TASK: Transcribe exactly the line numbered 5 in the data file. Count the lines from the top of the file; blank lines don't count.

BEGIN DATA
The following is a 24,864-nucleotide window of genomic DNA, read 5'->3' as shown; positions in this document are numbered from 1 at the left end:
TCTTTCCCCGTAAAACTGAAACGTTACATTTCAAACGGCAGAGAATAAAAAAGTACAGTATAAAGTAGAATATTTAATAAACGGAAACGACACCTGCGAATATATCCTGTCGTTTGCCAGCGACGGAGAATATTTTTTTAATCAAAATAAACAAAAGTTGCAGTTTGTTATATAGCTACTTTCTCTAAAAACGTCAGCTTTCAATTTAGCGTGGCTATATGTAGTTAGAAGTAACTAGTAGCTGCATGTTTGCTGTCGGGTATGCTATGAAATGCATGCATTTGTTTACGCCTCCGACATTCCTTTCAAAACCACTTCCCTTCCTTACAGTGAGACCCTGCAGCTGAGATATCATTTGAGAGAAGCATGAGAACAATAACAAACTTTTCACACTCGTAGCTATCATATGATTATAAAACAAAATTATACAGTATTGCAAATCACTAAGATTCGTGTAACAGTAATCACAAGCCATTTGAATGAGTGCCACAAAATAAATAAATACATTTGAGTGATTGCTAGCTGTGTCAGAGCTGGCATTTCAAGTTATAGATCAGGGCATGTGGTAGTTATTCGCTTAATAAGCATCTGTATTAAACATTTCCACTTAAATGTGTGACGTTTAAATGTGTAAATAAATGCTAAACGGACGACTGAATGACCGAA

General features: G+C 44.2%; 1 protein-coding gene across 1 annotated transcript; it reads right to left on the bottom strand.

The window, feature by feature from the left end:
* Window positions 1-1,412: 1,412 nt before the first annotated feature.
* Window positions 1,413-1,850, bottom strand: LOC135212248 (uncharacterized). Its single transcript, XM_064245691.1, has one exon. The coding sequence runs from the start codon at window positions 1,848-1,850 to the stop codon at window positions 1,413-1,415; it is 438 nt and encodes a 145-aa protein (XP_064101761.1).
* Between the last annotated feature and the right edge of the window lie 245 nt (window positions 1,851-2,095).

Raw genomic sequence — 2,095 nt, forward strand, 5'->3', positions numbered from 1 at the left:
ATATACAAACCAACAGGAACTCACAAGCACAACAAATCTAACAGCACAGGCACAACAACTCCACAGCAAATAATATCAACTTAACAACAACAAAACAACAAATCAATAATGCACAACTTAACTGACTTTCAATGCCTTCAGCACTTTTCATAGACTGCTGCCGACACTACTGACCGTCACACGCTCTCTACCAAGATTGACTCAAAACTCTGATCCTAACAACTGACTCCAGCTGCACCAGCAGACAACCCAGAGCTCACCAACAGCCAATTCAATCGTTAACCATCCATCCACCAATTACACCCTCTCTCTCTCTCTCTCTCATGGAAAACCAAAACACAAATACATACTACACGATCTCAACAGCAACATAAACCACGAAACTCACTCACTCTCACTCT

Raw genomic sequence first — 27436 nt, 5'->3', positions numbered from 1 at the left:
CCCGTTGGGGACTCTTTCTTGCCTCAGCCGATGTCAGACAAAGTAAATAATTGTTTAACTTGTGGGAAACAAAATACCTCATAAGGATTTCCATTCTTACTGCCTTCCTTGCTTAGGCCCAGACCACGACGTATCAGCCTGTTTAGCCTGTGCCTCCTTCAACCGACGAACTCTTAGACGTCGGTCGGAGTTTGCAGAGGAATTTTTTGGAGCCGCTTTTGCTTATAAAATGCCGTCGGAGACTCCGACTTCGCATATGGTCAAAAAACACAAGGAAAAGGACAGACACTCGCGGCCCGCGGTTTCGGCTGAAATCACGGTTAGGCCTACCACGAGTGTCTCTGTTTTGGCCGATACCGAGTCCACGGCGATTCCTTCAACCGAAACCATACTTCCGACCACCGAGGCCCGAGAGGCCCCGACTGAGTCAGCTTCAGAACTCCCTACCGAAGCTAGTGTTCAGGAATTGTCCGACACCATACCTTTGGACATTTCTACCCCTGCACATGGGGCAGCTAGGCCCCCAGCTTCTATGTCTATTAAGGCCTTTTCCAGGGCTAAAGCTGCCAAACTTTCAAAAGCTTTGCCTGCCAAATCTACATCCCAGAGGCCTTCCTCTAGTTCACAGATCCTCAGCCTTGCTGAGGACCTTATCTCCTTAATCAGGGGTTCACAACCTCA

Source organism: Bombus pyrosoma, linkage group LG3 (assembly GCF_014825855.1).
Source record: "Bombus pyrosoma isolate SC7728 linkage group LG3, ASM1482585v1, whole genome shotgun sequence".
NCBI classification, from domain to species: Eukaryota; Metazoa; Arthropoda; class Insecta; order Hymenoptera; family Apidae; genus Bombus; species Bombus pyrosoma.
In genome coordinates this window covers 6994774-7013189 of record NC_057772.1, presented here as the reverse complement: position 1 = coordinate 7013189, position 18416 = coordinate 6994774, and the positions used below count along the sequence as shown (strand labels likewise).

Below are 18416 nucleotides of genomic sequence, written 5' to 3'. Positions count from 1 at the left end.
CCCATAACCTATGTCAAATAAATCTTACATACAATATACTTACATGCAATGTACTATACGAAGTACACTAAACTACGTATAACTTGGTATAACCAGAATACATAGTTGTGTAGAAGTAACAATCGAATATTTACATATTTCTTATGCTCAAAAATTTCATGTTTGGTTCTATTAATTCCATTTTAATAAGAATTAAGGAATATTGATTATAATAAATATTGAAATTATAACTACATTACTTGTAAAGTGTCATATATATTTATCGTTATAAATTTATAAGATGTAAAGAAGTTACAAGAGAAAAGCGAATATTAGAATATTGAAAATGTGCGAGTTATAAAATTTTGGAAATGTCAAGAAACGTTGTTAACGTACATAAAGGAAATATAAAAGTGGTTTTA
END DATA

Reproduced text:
* Window positions 1-1,412: 1,412 nt before the first annotated feature.